The contact angle is given by Young’s equation: Figure 7 | Hydrolytic deposition of silanes. γsv – γsl = γlv • cosθe where γsl = interfacial surface tension, γlv = surface tension of liquid.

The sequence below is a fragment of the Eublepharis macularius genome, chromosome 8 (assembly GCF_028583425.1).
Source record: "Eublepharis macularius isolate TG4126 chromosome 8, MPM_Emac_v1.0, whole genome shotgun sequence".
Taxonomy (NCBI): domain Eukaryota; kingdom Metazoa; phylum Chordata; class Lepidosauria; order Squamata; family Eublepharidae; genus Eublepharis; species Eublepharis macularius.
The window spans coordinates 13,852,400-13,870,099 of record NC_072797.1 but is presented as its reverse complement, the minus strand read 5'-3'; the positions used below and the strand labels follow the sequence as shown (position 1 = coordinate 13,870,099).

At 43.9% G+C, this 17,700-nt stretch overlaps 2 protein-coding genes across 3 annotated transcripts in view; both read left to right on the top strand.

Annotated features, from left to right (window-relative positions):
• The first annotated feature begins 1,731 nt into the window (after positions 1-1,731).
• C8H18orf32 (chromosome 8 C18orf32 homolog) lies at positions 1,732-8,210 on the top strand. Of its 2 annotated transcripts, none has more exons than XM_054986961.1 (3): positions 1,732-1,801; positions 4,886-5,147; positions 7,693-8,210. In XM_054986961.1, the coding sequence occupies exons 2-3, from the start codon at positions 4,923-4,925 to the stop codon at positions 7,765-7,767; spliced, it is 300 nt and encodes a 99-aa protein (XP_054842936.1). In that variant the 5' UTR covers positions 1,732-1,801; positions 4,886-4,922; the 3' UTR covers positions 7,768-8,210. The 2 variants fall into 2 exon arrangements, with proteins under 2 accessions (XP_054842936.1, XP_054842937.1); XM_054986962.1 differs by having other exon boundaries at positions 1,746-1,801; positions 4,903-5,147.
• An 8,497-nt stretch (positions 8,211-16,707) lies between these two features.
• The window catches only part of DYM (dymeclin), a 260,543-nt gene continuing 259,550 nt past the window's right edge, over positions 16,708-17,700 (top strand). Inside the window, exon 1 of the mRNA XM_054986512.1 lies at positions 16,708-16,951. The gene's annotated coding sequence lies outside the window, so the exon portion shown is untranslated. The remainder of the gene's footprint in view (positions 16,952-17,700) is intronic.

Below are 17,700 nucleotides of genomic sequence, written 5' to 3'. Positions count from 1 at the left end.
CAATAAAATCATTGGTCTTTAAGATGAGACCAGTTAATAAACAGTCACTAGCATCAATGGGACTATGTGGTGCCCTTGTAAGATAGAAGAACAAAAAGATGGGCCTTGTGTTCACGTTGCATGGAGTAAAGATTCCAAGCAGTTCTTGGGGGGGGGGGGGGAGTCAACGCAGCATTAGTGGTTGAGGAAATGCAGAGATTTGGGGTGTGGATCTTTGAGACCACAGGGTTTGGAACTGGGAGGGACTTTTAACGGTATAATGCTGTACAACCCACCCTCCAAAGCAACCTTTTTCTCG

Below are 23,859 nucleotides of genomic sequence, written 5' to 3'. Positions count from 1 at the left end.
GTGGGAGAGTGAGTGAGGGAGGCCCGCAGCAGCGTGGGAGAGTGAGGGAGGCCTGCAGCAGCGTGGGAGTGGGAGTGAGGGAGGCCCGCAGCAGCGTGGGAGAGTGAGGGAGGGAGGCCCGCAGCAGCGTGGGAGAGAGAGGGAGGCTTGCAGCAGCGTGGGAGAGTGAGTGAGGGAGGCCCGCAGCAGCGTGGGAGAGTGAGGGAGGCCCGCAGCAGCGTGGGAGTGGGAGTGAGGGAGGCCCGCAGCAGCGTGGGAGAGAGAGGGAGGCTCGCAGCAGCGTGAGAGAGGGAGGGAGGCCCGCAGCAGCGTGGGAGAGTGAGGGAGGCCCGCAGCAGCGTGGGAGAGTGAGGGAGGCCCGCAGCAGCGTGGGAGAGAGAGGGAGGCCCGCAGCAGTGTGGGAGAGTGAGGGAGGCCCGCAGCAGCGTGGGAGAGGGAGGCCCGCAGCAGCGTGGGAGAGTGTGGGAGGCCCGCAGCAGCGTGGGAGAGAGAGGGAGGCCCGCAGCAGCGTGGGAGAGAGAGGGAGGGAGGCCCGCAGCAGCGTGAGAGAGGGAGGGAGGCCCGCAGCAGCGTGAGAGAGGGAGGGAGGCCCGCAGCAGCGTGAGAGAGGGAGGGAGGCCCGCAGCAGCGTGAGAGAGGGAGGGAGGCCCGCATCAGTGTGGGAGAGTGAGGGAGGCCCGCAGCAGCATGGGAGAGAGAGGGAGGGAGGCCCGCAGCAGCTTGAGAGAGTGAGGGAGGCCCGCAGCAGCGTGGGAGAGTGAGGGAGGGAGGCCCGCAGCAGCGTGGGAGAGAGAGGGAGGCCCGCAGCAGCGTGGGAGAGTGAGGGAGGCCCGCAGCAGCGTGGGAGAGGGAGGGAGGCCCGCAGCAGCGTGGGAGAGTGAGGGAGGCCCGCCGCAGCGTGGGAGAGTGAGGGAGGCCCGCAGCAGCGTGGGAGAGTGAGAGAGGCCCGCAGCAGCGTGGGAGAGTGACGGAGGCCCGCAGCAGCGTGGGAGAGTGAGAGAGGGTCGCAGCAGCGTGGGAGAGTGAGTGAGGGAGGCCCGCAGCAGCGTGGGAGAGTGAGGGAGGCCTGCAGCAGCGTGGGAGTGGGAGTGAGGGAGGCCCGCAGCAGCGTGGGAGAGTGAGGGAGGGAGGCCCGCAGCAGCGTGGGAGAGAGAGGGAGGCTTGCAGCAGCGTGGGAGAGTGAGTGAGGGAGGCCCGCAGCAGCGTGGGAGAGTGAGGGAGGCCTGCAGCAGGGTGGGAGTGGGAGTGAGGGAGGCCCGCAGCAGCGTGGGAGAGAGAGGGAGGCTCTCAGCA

Hydrophilic behavior is generally observed by sur- faces with critical surface tensions greater than 45 dynes/cm. As the critical surface tension increases, the expected decrease in contact angle is accompanied with stronger adsorptive behavior and with increased exotherms associated with the . Hydrophobic behavior is generally observed by sur- faces with critical surface tensions less than 35 dynes/cm. At first, the decrease in critical surface ten- sion is associated with oleophilic behavior, i.e., the wetting of the surfaces by hydrocarbon oils. As the critical surface tensions decrease below 20 dynes/cm, the surfaces resist wetting by hydrocarbon oils and are considered oleophobic as well as hydrophobic. Silane treatment has allowed control of thixotropic activity of silica and clays in paint and coating applica- tions. In the reinforcement of thermosets and thermo- plastics with glass , one approach for optimizing reinforcement is to match the critical surface tension of the silylated glass surface to the surface tension of the in its melt or uncured condition. This has been most helpful in resins with no obvious functionality such as polyethylene and polystyrene. Growth of many microbial organisms is reduced on surfaces treated with alkylsilanes of C8 or less substitution due not only to wettability factors but because dry surfaces deprive organisms of metabolic water requirements.